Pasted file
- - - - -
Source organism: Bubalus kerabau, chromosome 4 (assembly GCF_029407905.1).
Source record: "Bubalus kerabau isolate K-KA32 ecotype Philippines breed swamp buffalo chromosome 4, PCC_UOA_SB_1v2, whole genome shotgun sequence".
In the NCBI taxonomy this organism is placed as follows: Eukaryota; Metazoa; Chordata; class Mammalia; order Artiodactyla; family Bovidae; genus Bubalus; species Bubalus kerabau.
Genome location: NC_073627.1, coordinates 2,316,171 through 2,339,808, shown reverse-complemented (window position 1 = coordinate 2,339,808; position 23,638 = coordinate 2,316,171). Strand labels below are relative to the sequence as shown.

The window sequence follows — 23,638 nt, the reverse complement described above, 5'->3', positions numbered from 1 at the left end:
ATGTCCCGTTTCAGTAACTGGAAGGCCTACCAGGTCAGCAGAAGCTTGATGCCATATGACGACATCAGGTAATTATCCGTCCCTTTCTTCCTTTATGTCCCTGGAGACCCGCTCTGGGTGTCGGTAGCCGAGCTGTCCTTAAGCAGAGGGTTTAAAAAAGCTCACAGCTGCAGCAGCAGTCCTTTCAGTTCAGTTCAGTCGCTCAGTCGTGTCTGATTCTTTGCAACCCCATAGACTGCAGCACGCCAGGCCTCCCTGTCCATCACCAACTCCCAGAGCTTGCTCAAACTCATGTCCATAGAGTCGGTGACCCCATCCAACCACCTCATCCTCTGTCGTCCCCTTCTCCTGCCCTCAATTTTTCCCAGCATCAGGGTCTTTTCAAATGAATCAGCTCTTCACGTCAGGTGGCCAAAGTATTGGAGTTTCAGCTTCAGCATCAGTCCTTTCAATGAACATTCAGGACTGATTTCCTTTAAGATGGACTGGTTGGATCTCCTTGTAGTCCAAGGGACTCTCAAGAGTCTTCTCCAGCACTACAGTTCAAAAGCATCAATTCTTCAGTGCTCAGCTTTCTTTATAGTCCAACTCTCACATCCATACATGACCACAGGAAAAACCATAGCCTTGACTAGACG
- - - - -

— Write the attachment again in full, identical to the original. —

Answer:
Source organism: Bubalus kerabau, chromosome 4 (assembly GCF_029407905.1).
Source record: "Bubalus kerabau isolate K-KA32 ecotype Philippines breed swamp buffalo chromosome 4, PCC_UOA_SB_1v2, whole genome shotgun sequence".
In the NCBI taxonomy this organism is placed as follows: Eukaryota; Metazoa; Chordata; class Mammalia; order Artiodactyla; family Bovidae; genus Bubalus; species Bubalus kerabau.
Genome location: NC_073627.1, coordinates 2,316,171 through 2,339,808, shown reverse-complemented (window position 1 = coordinate 2,339,808; position 23,638 = coordinate 2,316,171). Strand labels below are relative to the sequence as shown.

The window sequence follows — 23,638 nt, the reverse complement described above, 5'->3', positions numbered from 1 at the left end:
ATGTCCCGTTTCAGTAACTGGAAGGCCTACCAGGTCAGCAGAAGCTTGATGCCATATGACGACATCAGGTAATTATCCGTCCCTTTCTTCCTTTATGTCCCTGGAGACCCGCTCTGGGTGTCGGTAGCCGAGCTGTCCTTAAGCAGAGGGTTTAAAAAAGCTCACAGCTGCAGCAGCAGTCCTTTCAGTTCAGTTCAGTCGCTCAGTCGTGTCTGATTCTTTGCAACCCCATAGACTGCAGCACGCCAGGCCTCCCTGTCCATCACCAACTCCCAGAGCTTGCTCAAACTCATGTCCATAGAGTCGGTGACCCCATCCAACCACCTCATCCTCTGTCGTCCCCTTCTCCTGCCCTCAATTTTTCCCAGCATCAGGGTCTTTTCAAATGAATCAGCTCTTCACGTCAGGTGGCCAAAGTATTGGAGTTTCAGCTTCAGCATCAGTCCTTTCAATGAACATTCAGGACTGATTTCCTTTAAGATGGACTGGTTGGATCTCCTTGTAGTCCAAGGGACTCTCAAGAGTCTTCTCCAGCACTACAGTTCAAAAGCATCAATTCTTCAGTGCTCAGCTTTCTTTATAGTCCAACTCTCACATCCATACATGACCACAGGAAAAACCATAGCCTTGACTAGACG